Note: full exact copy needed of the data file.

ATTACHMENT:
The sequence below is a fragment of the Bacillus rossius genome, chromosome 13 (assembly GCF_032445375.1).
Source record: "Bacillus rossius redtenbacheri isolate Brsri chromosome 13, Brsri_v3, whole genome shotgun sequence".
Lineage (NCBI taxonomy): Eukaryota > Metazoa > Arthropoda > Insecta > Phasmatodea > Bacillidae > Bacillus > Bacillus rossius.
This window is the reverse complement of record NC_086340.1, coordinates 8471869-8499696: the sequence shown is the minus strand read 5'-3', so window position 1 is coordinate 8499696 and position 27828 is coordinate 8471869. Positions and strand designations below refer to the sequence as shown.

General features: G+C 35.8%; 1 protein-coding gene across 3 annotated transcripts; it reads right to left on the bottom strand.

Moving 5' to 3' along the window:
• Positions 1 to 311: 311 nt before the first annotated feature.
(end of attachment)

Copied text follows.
The sequence below is a fragment of the Bacillus rossius genome, chromosome 13 (assembly GCF_032445375.1).
Source record: "Bacillus rossius redtenbacheri isolate Brsri chromosome 13, Brsri_v3, whole genome shotgun sequence".
Lineage (NCBI taxonomy): Eukaryota > Metazoa > Arthropoda > Insecta > Phasmatodea > Bacillidae > Bacillus > Bacillus rossius.
This window is the reverse complement of record NC_086340.1, coordinates 8471869-8499696: the sequence shown is the minus strand read 5'-3', so window position 1 is coordinate 8499696 and position 27828 is coordinate 8471869. Positions and strand designations below refer to the sequence as shown.

General features: G+C 35.8%; 1 protein-coding gene across 3 annotated transcripts; it reads right to left on the bottom strand.

Moving 5' to 3' along the window:
• Positions 1 to 311: 311 nt before the first annotated feature.